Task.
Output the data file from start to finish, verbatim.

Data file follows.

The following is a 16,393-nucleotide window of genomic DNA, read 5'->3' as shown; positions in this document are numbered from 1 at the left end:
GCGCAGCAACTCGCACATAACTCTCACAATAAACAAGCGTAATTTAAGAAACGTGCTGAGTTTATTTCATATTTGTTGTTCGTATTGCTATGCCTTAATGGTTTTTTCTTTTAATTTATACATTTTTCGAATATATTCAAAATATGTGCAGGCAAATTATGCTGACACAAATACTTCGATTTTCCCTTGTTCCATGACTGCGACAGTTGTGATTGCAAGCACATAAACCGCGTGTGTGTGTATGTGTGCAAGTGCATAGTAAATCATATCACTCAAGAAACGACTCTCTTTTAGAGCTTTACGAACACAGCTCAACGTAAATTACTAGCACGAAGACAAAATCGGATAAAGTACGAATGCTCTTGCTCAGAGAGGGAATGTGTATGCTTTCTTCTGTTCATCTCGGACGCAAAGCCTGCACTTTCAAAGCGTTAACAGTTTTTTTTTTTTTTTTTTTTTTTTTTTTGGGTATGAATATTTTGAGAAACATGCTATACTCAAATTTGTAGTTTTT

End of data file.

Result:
The following is a 16,393-nucleotide window of genomic DNA, read 5'->3' as shown; positions in this document are numbered from 1 at the left end:
GCGCAGCAACTCGCACATAACTCTCACAATAAACAAGCGTAATTTAAGAAACGTGCTGAGTTTATTTCATATTTGTTGTTCGTATTGCTATGCCTTAATGGTTTTTTCTTTTAATTTATACATTTTTCGAATATATTCAAAATATGTGCAGGCAAATTATGCTGACACAAATACTTCGATTTTCCCTTGTTCCATGACTGCGACAGTTGTGATTGCAAGCACATAAACCGCGTGTGTGTGTATGTGTGCAAGTGCATAGTAAATCATATCACTCAAGAAACGACTCTCTTTTAGAGCTTTACGAACACAGCTCAACGTAAATTACTAGCACGAAGACAAAATCGGATAAAGTACGAATGCTCTTGCTCAGAGAGGGAATGTGTATGCTTTCTTCTGTTCATCTCGGACGCAAAGCCTGCACTTTCAAAGCGTTAACAGTTTTTTTTTTTTTTTTTTTTTTTTTTTTGGGTATGAATATTTTGAGAAACATGCTATACTCAAATTTGTAGTTTTT